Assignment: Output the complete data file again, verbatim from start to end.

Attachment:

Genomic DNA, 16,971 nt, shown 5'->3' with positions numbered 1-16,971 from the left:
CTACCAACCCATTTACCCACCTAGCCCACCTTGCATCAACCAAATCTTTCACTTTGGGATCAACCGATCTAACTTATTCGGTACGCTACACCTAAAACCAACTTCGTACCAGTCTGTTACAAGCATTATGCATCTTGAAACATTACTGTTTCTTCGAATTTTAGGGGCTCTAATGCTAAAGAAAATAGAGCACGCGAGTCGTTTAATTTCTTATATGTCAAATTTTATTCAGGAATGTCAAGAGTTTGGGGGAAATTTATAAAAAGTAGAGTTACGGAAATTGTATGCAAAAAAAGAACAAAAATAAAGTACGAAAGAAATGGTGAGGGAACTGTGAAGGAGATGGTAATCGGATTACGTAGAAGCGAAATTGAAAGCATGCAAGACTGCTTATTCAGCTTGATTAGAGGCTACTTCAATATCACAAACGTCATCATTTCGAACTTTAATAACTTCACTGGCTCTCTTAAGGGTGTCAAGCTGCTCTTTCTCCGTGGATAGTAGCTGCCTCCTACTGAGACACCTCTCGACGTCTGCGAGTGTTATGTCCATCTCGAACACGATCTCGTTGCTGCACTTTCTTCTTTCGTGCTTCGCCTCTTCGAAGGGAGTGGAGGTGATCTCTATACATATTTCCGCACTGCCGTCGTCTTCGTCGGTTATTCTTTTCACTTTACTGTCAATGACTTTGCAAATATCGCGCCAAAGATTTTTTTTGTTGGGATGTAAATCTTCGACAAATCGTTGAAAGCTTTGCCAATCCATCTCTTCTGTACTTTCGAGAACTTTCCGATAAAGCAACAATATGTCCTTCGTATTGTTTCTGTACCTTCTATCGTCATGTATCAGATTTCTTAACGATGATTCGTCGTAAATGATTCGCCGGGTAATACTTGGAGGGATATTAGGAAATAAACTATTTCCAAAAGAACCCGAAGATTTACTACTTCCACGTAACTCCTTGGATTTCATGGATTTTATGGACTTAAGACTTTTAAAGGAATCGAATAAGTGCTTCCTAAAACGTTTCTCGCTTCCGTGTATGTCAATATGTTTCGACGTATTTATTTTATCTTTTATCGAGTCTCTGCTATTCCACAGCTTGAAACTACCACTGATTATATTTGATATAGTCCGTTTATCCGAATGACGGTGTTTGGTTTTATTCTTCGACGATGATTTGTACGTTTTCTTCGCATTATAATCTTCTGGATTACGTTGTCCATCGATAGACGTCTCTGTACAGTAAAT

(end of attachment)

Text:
Genomic DNA, 16,971 nt, shown 5'->3' with positions numbered 1-16,971 from the left:
CTACCAACCCATTTACCCACCTAGCCCACCTTGCATCAACCAAATCTTTCACTTTGGGATCAACCGATCTAACTTATTCGGTACGCTACACCTAAAACCAACTTCGTACCAGTCTGTTACAAGCATTATGCATCTTGAAACATTACTGTTTCTTCGAATTTTAGGGGCTCTAATGCTAAAGAAAATAGAGCACGCGAGTCGTTTAATTTCTTATATGTCAAATTTTATTCAGGAATGTCAAGAGTTTGGGGGAAATTTATAAAAAGTAGAGTTACGGAAATTGTATGCAAAAAAAGAACAAAAATAAAGTACGAAAGAAATGGTGAGGGAACTGTGAAGGAGATGGTAATCGGATTACGTAGAAGCGAAATTGAAAGCATGCAAGACTGCTTATTCAGCTTGATTAGAGGCTACTTCAATATCACAAACGTCATCATTTCGAACTTTAATAACTTCACTGGCTCTCTTAAGGGTGTCAAGCTGCTCTTTCTCCGTGGATAGTAGCTGCCTCCTACTGAGACACCTCTCGACGTCTGCGAGTGTTATGTCCATCTCGAACACGATCTCGTTGCTGCACTTTCTTCTTTCGTGCTTCGCCTCTTCGAAGGGAGTGGAGGTGATCTCTATACATATTTCCGCACTGCCGTCGTCTTCGTCGGTTATTCTTTTCACTTTACTGTCAATGACTTTGCAAATATCGCGCCAAAGATTTTTTTTGTTGGGATGTAAATCTTCGACAAATCGTTGAAAGCTTTGCCAATCCATCTCTTCTGTACTTTCGAGAACTTTCCGATAAAGCAACAATATGTCCTTCGTATTGTTTCTGTACCTTCTATCGTCATGTATCAGATTTCTTAACGATGATTCGTCGTAAATGATTCGCCGGGTAATACTTGGAGGGATATTAGGAAATAAACTATTTCCAAAAGAACCCGAAGATTTACTACTTCCACGTAACTCCTTGGATTTCATGGATTTTATGGACTTAAGACTTTTAAAGGAATCGAATAAGTGCTTCCTAAAACGTTTCTCGCTTCCGTGTATGTCAATATGTTTCGACGTATTTATTTTATCTTTTATCGAGTCTCTGCTATTCCACAGCTTGAAACTACCACTGATTATATTTGATATAGTCCGTTTATCCGAATGACGGTGTTTGGTTTTATTCTTCGACGATGATTTGTACGTTTTCTTCGCATTATAATCTTCTGGATTACGTTGTCCATCGATAGACGTCTCTGTACAGTAAAT